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Rural Electrification and Household Labor Supply: Evidence from Nigeria

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  • Claire Salmon
  • Jeremy Tanguy

Abstract

Using recent household survey data, this paper investigates how electrification affects female and male labor supply decisions within rural households in Nigeria. Focusing on matched husband-wife data, we propose to consider dependence in spouses’ labor supply decisions and to address adequately zero hours of work using a copula-based bivariate hurdle model. In parallel, we opt for an instrumental variable strategy to identify the causal effect of electrification. Our findings show that such dependence is strongly at work and critical to consider when assessing the impact of electrification on spouses’ labor supply outcomes. Electrification is found to increase the working time of both spouses in a separate examination of their labor supply, while the joint analysis emphasizes only a positive effect of electrification on husbands’ working time. However, whatever the econometric specification, we find no significant effect of electricity on spouses’ employment probability.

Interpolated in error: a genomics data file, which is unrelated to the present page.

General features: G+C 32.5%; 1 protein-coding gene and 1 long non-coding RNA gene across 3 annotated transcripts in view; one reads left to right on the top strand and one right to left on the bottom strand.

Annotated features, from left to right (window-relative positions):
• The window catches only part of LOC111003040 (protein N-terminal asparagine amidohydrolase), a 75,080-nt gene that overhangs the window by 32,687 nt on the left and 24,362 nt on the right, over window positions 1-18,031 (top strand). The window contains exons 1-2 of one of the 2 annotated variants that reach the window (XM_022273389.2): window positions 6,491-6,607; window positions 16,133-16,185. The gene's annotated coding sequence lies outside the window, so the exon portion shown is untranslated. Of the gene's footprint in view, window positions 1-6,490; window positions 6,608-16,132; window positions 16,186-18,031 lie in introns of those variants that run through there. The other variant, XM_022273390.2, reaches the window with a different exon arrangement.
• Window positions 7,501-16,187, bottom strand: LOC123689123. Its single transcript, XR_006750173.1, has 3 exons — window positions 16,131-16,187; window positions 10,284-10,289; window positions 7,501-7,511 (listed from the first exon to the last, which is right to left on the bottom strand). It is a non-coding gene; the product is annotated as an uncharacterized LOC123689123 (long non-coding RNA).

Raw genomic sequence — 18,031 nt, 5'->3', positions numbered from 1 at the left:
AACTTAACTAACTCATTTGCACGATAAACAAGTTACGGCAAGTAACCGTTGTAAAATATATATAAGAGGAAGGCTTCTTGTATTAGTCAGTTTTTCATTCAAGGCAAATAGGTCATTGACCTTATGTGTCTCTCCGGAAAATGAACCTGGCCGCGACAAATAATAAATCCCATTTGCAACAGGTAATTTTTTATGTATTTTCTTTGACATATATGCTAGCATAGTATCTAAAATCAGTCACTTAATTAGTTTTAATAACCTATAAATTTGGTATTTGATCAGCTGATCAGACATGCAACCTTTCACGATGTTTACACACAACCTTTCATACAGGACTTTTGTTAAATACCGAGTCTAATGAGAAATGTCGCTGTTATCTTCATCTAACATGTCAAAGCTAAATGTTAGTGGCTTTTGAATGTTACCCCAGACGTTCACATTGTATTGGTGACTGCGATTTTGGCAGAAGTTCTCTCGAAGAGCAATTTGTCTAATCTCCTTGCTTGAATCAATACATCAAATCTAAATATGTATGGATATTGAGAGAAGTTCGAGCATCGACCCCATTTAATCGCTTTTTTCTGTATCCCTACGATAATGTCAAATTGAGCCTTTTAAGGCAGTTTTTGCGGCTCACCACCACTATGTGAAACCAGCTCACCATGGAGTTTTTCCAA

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  • Claire Salmon & Jeremy Tanguy, 2014. "Rural Electrification and Household Labor Supply: Evidence from Nigeria," TEPP Working Paper 2014-10, TEPP.
  • Handle: RePEc:tep:teppwp:wp14-10
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    1. repec:gam:jeners:v:10:y:2017:i:9:p:1247-:d:109373 is not listed on IDEAS
    2. Rohan Best & Paul J. Burke, 2017. "The Importance of Government Effectiveness for Transitions toward Greater Electrification in Developing Countries," Energies, MDPI, Open Access Journal, vol. 10(9), pages 1-17, August.

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